I’ve been slowly making my way through a backlog of podcasts since getting my new iPod for Christmas, and recently listened to a fascinating series of lectures on energy efficiency by world renowned expert, Amory Lovins. These lectures are being made available for free from the Social Innovation Conversations channel of the Conversation Network.
In the series, Lovins contends that the United States can cut oil imports to zero by the year 2040, and describes in great detail how that great feat can be accomplished by applying current and future advancements in energy efficiency. He covers a lot of ground, from efficient buildings, to lighter and smarter vehicles, to the energy generation industry, to the financial and political implications of a nation free of foreign oil. He’s never preachy, instead bringing concepts down to the bottom line ($$) – something everyone can get behind.
While listening to his lectures, I constantly found myself being challenged by many of Amory’s facts and recommendations. One of the biggest ideas, and the basis for much of Lovins’ work, is that energy efficient buildings, vehicles, are not , in fact, more expensive than their regular versions. Sure, if you only look at the up-front sticker price, the non-efficient stuff appears to be cheaper. But once you start doing net present value calculations and factor in the savings from reduced energy spending, the efficient technology pays for itself in only several years. For example, Amory’s 4000 square foot home/office in Snowmass, Colorado, is so efficient that it doesn’t require a regular furnace and generates a monthly electrical bill of only five dollars.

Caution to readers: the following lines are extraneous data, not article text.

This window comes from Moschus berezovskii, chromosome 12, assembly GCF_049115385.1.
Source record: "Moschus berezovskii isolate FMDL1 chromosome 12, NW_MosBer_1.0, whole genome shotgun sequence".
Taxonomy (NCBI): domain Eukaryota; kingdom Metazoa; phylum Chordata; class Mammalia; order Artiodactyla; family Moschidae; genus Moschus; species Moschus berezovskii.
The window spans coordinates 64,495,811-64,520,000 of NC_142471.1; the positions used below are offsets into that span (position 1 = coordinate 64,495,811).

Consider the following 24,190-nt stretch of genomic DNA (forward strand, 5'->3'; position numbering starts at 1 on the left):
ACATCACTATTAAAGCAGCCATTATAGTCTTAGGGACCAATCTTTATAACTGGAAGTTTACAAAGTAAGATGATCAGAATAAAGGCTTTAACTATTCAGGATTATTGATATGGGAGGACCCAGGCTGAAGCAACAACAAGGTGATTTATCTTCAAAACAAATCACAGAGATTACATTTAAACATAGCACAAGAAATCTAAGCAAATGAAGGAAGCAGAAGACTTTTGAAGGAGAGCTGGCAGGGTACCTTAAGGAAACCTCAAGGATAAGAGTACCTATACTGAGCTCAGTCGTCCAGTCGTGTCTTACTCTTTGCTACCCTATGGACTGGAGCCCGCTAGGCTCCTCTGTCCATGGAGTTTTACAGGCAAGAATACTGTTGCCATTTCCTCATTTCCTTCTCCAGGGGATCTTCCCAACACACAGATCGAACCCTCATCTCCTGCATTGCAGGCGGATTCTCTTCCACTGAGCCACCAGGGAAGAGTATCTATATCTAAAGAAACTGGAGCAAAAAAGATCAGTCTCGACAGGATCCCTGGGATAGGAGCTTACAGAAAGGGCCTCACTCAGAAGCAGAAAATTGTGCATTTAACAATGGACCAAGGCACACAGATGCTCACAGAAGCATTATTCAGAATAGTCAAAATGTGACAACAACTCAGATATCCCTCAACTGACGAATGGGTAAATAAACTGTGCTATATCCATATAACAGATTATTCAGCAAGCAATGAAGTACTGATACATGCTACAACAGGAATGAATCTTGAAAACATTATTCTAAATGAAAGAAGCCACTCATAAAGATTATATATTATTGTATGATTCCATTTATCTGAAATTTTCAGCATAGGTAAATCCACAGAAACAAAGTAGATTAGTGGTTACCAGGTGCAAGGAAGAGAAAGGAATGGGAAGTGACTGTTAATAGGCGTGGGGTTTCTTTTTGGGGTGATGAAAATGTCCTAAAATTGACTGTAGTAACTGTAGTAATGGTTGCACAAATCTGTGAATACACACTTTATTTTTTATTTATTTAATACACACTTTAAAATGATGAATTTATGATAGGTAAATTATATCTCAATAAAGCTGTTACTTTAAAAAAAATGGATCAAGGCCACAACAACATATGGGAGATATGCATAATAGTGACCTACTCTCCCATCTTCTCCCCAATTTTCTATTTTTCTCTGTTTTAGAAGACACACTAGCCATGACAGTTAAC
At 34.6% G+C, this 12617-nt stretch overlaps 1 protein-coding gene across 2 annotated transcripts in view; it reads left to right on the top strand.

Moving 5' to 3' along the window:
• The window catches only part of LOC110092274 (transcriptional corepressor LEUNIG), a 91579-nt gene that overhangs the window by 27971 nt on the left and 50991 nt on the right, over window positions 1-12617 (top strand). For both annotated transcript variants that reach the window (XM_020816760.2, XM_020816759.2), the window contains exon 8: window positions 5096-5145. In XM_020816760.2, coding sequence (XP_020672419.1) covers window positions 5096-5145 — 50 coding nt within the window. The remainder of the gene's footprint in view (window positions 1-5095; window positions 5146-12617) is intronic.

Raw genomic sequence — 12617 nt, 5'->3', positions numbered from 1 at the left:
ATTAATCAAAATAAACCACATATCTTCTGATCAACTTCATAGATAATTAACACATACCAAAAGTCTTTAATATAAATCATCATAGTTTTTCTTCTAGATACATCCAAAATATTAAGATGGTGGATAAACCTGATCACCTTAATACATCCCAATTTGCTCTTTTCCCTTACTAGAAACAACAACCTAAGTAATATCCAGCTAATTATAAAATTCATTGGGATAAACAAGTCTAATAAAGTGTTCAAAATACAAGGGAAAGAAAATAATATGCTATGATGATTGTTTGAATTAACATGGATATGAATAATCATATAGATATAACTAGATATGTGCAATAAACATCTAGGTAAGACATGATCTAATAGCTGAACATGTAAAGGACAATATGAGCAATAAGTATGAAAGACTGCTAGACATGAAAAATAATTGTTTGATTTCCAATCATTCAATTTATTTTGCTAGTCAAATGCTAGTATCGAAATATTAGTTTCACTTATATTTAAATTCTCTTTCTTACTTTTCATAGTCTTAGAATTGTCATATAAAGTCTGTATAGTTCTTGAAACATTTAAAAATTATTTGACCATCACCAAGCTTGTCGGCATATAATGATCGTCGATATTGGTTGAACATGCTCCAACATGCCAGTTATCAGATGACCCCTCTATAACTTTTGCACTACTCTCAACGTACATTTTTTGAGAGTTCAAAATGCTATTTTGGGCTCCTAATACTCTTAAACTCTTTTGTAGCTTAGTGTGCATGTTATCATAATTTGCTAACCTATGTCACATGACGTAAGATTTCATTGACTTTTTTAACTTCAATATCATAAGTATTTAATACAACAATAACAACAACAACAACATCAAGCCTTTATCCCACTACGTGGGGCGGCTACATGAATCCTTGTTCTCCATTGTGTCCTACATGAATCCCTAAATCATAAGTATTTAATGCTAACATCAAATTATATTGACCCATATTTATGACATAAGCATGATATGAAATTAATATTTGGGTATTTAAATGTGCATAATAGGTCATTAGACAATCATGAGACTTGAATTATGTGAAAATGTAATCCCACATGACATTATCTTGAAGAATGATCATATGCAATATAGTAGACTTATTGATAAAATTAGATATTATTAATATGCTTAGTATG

Lovins also proved wrong my longtime belief that nuclear power is the only viable large-scale replacement for coal and oil. Taking into account the time it takes to plan and build a nuclear power plant, along with the total costs for construction, operation, and disposal, small decentralized generating stations end up being far less expensive. In most cases, they can be setup over a weekend, and can be moved to new locations as demand requires.
I could go on and on, but instead, I’ll let you listen to the lectures for yourself. Amory Lovins is clearly a genius, and one of the biggest thinkers in the areas of energy sustainability. If you’re even slightly interested in these topics, check out this series. You can also find much more information on the website of Amory’s creation, the Rocky Mountain Institute.